Ins and Outs


As the seasons, so go our lives.

Here in Texas we had a brutally cold winter followed by a miserably hot summer. When we’re cold we yearn for the warm, and when we’re hot we dream of fresh, cool breezes.

A couple of years ago I had more work than I could say grace over. it seemed like I just got out of the car in one city and then it was time to move on to the next. I think I complained a lot at that time about “never having time to breathe” – something like that.

Now I spend my time talking about not having enough work. I know it’s not just me; I think we are programmed as a race to always want more, always look to the next thing.

In the 70s, a guru named Ram Dass wrote “Be Here Now”, which became sort of the catch phrase for the hippie movement (of which I was a fringe member, never quite brave enough to be a real hippie). Now it seems so dated, but the sentiment is true and honorable. Centuries before, Jesus said, “Do not worry about tomorrow – tomorrow has enough worries of its own”.

I’m committed to that today. I’m going to be here now. And then I’m going to bed. Here’s hoping for a better year for all my storyteller and ventriloquist friends who are slogging through a tough economy!

A Series of Firsts

Life is a series of firsts; your first tooth, your first steps, your first kiss, your first child. I have been thinking of this recently because my granddaughter Veronica had her first day of fifth grade and my grandson James had his first haircut.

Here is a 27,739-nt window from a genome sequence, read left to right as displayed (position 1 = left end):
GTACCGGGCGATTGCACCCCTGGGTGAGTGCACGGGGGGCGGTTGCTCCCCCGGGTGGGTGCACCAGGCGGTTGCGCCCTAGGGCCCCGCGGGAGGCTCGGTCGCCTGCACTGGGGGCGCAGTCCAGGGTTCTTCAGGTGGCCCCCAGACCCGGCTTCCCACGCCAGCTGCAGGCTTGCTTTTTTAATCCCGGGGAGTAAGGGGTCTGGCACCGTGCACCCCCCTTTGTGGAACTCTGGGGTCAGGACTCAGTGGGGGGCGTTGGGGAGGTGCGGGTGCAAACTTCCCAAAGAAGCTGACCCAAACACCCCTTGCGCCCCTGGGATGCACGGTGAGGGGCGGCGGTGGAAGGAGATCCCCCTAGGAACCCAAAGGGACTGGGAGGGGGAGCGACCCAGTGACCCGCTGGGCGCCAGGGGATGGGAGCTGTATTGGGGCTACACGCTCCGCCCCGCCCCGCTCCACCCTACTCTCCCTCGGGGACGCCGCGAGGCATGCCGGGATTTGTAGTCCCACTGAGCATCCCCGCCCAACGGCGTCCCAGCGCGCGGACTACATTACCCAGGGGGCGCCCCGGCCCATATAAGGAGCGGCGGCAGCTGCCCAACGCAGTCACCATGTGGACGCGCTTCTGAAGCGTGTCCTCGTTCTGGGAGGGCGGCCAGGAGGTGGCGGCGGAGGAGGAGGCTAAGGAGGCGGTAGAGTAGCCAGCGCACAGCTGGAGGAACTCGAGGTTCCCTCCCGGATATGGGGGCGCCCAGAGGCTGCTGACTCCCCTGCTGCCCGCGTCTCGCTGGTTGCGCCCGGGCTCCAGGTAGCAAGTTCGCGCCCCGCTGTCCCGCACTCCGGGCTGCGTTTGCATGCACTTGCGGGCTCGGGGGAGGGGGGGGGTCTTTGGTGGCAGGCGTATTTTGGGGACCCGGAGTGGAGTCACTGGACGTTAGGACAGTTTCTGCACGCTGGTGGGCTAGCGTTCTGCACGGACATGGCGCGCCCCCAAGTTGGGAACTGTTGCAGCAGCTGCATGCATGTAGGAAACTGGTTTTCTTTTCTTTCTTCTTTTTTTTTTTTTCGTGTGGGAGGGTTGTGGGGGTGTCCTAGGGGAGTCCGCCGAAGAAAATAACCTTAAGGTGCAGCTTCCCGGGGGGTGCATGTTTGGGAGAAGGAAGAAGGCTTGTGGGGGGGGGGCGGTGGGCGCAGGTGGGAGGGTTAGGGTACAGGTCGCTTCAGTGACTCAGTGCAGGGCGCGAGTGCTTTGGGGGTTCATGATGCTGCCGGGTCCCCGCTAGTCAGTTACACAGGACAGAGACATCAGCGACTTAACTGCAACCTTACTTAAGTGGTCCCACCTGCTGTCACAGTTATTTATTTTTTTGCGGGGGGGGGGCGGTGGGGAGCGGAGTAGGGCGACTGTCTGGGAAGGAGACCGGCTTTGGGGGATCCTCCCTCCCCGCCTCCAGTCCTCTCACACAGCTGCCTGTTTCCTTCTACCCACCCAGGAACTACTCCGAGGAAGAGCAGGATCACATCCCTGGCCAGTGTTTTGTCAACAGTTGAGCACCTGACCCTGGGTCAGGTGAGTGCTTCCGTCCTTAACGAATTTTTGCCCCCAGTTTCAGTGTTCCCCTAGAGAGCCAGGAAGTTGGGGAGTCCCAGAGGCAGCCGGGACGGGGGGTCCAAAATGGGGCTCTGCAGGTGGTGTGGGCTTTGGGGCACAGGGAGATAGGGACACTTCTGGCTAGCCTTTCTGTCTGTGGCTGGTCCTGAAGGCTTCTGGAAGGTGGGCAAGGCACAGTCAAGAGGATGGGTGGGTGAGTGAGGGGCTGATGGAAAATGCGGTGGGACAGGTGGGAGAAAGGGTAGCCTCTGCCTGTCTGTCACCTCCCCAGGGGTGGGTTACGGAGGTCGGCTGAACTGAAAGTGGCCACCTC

My first grade teacher was Miss Nichols at Lewisville Elementary School, my first date was to see the Harlem Globetrotters with David Bailey, and my first car was a 62 Corvair Convertible that I wish I still owned. (Don’t we all wish we still owned that first car)

My first ventriloquism show was for my daughter Emily’s kindergarten class at Baccus Elementary. I’m sure I was awful, but the kids LOVED it, and I was hooked. A chance encounter with Dennis Lee led me to the fabulous puppetmaker Verna Finly and the start to a career.

Would I have become a ventriloquist without that chance encounter… who knows? I certainly loved it as a child. I adored Shari Lewis and Lambchop and loved Senor Wences on the Ed Sullivan Show with his sweet puppet Topo Gigio. My own Waco owes much to that little mouse, both in character and body. But me – a ventriloquist? I would never have dreamed it.

I hope that I have many more firsts in my life, through my children and grandchildren and hopefully some day even my great grandchildren. I would love to see a bunch of new faces and new schools this year for the first time. If you know of someone looking for a fun, professional, educational assembly program – send them my way!

Sibling Rivalry

No mother has ever raised her children without the spectre of sibling rivalry also raising its head. My own children bypassed some of that because of their age difference. Brody was four years older than Emily, so their ideas of attention were very different. I must say however, that each of them in their own way were a little jealous of their “mannequin American” brothers and sisters.